Another one. On Tuesday, the Auditor General of Canada issued yet another damning indictment of Liberal mismanagement of “YOUR” tax dollars.
Is anyone listening? Does anyone care? Are Canadians so immune that these reports simply no longer register? Do the Liberals have “the spin” so perfected that their “damage control” successfully counteracts any potential political harm the AG can do even before her report is actually tabled? Or do most Canadians simply turn a deaf ear because they don’t believe anyone else (such as the new Conservative Party of Canada) would do any better?
Government scandal has become so commonplace in Ottawa that I fear an increasing number of Canadians simply shrug their shoulders and turn their back on our democratic process. I wish more people were like Sheila Fraser.
Since becoming Auditor General in 1998, Ms. Fraser continues to uncover shocking revelations every year, demonstrating that the governing Liberals pay her reports little heed. Yet Ms. Fraser doesn’t give up in frustration. She gets angry. And as she read her report over one more time the night before tabling it in the House of Commons, she says she “got angry all over again.”
Ms. Fraser examined the Public Works and Government Services Sponsorship program set up by the Liberals to raise the federal government’s profile in Quebec after the 1995 referendum. She found fictitious invoices, artificial contracts and contracts made “verbally” with no paper trail.
Of the $250-million in taxpayers’ money consumed by the program, $100-million was used to pay commissions and fees charged by Quebec advertising firms for distributing cash on the government’s behalf. In some instances, advertising firms were paid commissions for simply acting as the “middle man” when Public Works wanted to transfer money to another arm of the federal government, such as the RCMP.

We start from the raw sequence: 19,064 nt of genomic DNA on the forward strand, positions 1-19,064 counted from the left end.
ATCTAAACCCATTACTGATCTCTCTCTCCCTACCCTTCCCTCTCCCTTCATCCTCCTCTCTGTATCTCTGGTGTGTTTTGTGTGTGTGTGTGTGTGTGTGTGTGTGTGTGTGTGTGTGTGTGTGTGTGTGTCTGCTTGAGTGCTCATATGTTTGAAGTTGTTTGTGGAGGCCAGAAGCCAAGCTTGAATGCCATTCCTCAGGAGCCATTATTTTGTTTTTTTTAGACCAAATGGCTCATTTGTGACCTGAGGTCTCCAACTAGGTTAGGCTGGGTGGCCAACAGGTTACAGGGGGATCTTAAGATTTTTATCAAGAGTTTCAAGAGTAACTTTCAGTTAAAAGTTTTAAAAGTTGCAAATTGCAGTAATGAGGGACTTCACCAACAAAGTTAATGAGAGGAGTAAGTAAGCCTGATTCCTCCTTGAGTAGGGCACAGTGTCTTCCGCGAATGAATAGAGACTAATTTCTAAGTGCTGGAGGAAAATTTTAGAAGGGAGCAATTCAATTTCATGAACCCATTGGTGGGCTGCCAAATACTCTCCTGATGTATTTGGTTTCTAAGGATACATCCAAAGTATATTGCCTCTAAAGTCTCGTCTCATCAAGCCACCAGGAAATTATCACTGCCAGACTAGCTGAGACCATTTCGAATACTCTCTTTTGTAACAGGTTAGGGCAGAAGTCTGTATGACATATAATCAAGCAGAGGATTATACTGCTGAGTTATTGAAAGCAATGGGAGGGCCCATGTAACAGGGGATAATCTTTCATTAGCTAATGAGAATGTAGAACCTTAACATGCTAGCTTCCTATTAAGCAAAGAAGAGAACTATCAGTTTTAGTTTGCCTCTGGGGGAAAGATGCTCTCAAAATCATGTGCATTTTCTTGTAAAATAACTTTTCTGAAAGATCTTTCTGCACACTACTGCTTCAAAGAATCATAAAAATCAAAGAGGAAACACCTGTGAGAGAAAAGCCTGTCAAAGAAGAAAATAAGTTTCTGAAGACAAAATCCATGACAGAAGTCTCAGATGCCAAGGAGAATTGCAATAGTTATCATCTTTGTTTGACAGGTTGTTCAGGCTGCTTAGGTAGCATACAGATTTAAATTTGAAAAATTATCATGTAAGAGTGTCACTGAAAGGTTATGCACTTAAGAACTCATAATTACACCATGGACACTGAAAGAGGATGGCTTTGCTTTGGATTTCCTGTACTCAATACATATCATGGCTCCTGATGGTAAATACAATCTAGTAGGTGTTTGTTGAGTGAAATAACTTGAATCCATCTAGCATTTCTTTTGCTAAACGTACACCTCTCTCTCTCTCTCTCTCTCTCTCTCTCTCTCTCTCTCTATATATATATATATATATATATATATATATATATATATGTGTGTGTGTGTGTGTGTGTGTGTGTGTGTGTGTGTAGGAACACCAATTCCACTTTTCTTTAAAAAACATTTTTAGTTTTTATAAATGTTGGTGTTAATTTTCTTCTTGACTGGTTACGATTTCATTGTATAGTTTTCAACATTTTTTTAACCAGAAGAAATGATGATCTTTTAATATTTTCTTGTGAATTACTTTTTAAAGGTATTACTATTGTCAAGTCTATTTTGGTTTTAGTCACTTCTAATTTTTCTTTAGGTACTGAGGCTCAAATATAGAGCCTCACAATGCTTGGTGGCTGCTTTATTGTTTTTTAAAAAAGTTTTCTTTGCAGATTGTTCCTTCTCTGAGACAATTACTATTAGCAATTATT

“This is such a blatant misuse of public funds … words escape me,” stated Ms. Fraser. She also investigated the $100-million purchase of two challenger jets for the Prime Minister and cabinet ministers and found that National Defence was essentially instructed to purchase them from Bombardier Inc. whether the department needed them or not.
Prime Minister Paul Martin’s “spin” began even before the report was released. In his ongoing attempts to distance himself from his predecessor, Jean Chrétien, he recalled former Public Works Minister, Alfonso Gagliano, from his new job as Ambassador to Denmark. He also called a public inquiry into the scandal.
Yet the inquiry will not provide the answer, at least not before the upcoming election … to the question voters are asking themselves: As Finance Minister, senior Minister for Quebec and vice-chair of the Treasury Board, it was Paul Martin’s job to protect Canadian tax dollars. So, what was he doing while all of this was going on?
There are, of course, only two possible explanations. Either he was completely incompetent if he “knew nothing” as he claims, or he was complicit in the scandal, meaning he knew about it but chose to remain silent.
Incompetent or complicit? Either way why should Canadians trust Paul Martin to run our country?